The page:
We bring you a brand new Mensa Cats cartoon by J.B. (that’s Jason Berry of Vacuum Tree Head). This one expresses not one but two of Zeno’s famous paradoxes in a single frame.
The first is the better-known Dichotomy Paradox, from which the punchline derives. In order to walk into the bar, Zeno (or any of the other patrons) must first walk halfway; and to travel from the halfway point, he must travel half of that distance, and then half of that distance, and so on. It seems that this process of walking halfway would continue forever and one would not arrive and one’s destination, yet we know in reality that we do.
The second paradox is the Arrow Paradox. Consider the frame frozen in time, as indicated by the liquid in mid spill behind the young lady cat, or the multiple instances of Zeno along his path. At any given moment, there is no motion. Zeno’s position does change between moment, but there is an infinite number of other frames, each with a fixed position. As copies/frames of Zeno get closer and closer together, the change in time between them gets infinitesimally small. Yet the process 0f adding up these infinite frames with zero motion in each results in Zeno walking halfway into the bar.
The two paradoxes (and the third, commonly referred to as “Achilles and the tortoise”) are closely related. The first deals with infinitesimal subdivisions of space, while the second deals with infinitesimal subdivisions of time. The key is that while any infinitesimal quantity is smaller than any quantity we can express, it is always still greater than zero. And adding up an infinite number of infinitesimal quantities can sometimes yield a finite number.
Take the halving process in the Dichotomy paradox. Zeno moves half this distance, then half of that, and so on. This can be expressed as an infinite sum.
As one gets closer to infinity, the sum gets closer and closer to one. More formally, we can say that as we approach infinity, the sum goes to 1. So an infinite number of subdivisions still reaches our goal of the full distance.
This process of applying operations to an infinite number of infinitesimal subdivisions is the principal behind calculus, and a marvelous thing to behold once one gets used to it. The mathematics does not necessarily answer the metaphysical questions raised by these ancient paradoxes, but it is what most interests us at CatSynth. It’s been a while since we last shared the joy and beauty of mathematics on these pages, but it is high time we resume the practice.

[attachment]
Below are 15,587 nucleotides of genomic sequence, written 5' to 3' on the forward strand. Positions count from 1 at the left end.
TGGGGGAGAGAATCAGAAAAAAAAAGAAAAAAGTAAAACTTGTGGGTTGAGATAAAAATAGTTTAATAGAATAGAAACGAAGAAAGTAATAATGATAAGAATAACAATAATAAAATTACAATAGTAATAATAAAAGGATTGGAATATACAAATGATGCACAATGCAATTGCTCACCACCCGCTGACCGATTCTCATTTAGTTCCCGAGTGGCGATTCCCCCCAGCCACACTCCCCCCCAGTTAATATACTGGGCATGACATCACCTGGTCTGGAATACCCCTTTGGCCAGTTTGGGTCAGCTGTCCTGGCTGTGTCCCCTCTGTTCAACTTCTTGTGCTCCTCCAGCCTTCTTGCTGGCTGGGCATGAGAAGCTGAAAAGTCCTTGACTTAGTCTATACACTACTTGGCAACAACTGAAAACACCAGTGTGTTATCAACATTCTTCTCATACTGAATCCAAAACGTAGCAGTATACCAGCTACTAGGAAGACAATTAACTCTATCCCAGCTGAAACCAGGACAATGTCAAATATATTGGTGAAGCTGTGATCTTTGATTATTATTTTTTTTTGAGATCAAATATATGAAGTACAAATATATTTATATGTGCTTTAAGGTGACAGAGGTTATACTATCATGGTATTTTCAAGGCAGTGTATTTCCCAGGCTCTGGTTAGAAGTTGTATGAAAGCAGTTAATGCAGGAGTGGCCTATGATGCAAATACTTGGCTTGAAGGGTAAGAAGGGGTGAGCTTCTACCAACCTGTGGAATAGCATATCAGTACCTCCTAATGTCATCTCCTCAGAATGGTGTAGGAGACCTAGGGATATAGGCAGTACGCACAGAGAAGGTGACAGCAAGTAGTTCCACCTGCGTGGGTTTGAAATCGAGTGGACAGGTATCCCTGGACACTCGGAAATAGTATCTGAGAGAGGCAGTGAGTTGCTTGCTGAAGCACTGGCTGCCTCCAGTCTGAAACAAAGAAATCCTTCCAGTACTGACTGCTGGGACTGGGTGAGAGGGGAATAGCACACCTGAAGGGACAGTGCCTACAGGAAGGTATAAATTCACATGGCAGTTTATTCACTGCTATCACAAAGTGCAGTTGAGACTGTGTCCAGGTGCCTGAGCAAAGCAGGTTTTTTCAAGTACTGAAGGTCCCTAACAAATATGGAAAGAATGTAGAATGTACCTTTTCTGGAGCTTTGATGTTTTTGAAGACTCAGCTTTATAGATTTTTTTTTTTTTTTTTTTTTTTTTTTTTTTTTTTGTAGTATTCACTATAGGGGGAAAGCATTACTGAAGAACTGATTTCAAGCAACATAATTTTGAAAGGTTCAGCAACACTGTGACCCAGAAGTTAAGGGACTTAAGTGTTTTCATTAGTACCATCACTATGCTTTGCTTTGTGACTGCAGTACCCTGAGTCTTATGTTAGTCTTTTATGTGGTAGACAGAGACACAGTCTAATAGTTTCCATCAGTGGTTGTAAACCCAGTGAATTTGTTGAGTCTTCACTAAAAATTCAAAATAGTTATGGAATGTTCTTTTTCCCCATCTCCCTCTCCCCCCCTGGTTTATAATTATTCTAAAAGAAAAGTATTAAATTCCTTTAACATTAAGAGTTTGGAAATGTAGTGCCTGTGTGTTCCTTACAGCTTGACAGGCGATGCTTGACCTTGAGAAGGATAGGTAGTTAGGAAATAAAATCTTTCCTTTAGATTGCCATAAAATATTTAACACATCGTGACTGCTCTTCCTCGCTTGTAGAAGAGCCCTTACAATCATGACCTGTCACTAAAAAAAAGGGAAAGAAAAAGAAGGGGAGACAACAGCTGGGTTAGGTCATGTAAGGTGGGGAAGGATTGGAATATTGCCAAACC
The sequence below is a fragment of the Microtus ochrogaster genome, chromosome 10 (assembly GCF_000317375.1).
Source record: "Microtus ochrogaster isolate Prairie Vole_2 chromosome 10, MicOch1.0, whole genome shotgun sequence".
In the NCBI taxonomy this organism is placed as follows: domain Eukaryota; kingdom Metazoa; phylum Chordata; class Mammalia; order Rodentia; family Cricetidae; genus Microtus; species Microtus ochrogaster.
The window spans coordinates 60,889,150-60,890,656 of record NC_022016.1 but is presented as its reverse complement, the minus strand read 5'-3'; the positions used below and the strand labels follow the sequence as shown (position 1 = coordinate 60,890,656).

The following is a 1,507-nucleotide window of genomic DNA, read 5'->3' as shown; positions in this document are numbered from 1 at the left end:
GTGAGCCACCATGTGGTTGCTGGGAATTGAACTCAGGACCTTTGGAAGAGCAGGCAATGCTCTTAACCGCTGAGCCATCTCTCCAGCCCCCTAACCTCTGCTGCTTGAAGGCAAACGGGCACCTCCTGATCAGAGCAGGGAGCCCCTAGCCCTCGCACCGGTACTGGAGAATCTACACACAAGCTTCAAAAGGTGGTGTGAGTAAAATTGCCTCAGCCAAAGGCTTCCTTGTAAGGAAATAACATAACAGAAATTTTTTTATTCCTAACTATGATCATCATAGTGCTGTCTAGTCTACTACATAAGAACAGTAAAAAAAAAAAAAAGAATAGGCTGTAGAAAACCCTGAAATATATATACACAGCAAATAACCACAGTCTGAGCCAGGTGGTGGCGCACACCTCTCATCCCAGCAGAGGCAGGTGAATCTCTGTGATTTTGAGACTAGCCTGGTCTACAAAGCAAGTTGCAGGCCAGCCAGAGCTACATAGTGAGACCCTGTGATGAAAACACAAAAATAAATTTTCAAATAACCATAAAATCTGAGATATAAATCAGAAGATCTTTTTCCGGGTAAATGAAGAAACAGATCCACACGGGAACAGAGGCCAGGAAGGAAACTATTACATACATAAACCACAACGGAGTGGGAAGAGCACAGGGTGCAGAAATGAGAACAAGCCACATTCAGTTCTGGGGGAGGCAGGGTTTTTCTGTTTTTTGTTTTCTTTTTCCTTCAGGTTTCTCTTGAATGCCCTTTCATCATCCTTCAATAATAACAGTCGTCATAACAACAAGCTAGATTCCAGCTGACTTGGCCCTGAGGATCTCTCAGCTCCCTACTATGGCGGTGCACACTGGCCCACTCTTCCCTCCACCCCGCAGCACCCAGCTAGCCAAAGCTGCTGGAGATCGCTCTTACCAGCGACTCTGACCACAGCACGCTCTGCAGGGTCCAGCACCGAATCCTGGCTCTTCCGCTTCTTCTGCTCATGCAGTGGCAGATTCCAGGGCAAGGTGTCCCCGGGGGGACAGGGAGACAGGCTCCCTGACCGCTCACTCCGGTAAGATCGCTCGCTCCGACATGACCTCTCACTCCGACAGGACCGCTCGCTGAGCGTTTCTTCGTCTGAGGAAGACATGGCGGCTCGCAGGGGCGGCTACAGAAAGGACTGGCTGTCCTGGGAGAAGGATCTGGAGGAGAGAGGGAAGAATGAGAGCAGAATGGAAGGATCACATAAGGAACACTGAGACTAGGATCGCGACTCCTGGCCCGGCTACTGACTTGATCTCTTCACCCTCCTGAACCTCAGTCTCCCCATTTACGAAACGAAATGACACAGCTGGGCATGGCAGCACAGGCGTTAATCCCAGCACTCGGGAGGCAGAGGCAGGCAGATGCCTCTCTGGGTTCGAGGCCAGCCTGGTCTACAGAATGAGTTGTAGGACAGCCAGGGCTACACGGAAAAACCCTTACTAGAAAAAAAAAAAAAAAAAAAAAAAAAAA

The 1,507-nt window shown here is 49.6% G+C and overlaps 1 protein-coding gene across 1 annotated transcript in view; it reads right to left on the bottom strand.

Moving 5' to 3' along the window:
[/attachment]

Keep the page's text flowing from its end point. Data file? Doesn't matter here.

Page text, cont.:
The image comes from a 15th century prayer book in the collection of the Walters Museum based in Baltimore. From the museum’s digital library:
This late fifteenth-century Prayer Book was made for the Use of Rome and illuminated by followers of Willem Vrelant of Bruges. The manuscript was probably created for the couple depicted in two full-page miniatures (fols. 13v and 103r). The representation of the bride in the full-page miniatures, as well as references to her in suppliant prayers, indicates that the manuscript was commissioned primarily for the bride’s use. Further evidence of this is the prominence of women throughout the illuminations and drolleries, from one who was caught in adultery being brought before Christ, to Veronica extending her veil to Christ as he carries the cross. The decorative aspects of the manuscript stray from the typical border designs of this time period, focusing more on illusionistic Ghent-Bruges’ illumination (post-1475) and less on the Vrelant acanthus-floral borders. Among the number of full-page miniatures, fol. 229v stands out as an exceptional example of an imitation of a late fifteenth-century panel painting.
Interestingly, I did not see the cat among the includes samples.
A few years ago, I traveled California’s Highway 41 on my 41st birthday. I had hoped to make this a regular tradition, but various circumstances have kept me from following through, until this year, when I drove the southern half of CaliforniaHighway 45. It wasn’t exactly on my birthday, and I didn’t complete the route, but was still a fun and eccentric way to celebrate the conclusion of my 45th year of life. It was also a good excuse to try out the new travel-mapping feature in our Highway☆ mobile app.
Highway 45 begins in the small town of Knight’s Landing in Yolo County, so I first had to schlep up there via Interstate 80 and then turn north on Highway 113 near U.C. Davis. 113 is a major freeway at this point, but a bit further north it narrows to a two-lane country road before reaching the junction with 45.
Knight’s Landing was actually a very small but cute town along the Sacramento River. Before embarking on the formal part of the trip, I stopped along the levee at Front Street to view the continuation of Highway 113 across the river. Front Street was rather beaten up compared to the rest of the town center, perhaps due to the nature of the levee or to discourage unnecessary driving, but it made for a nice little walk.
I then returned to the car and finally turned onto Highway 45, heading northwest out of town.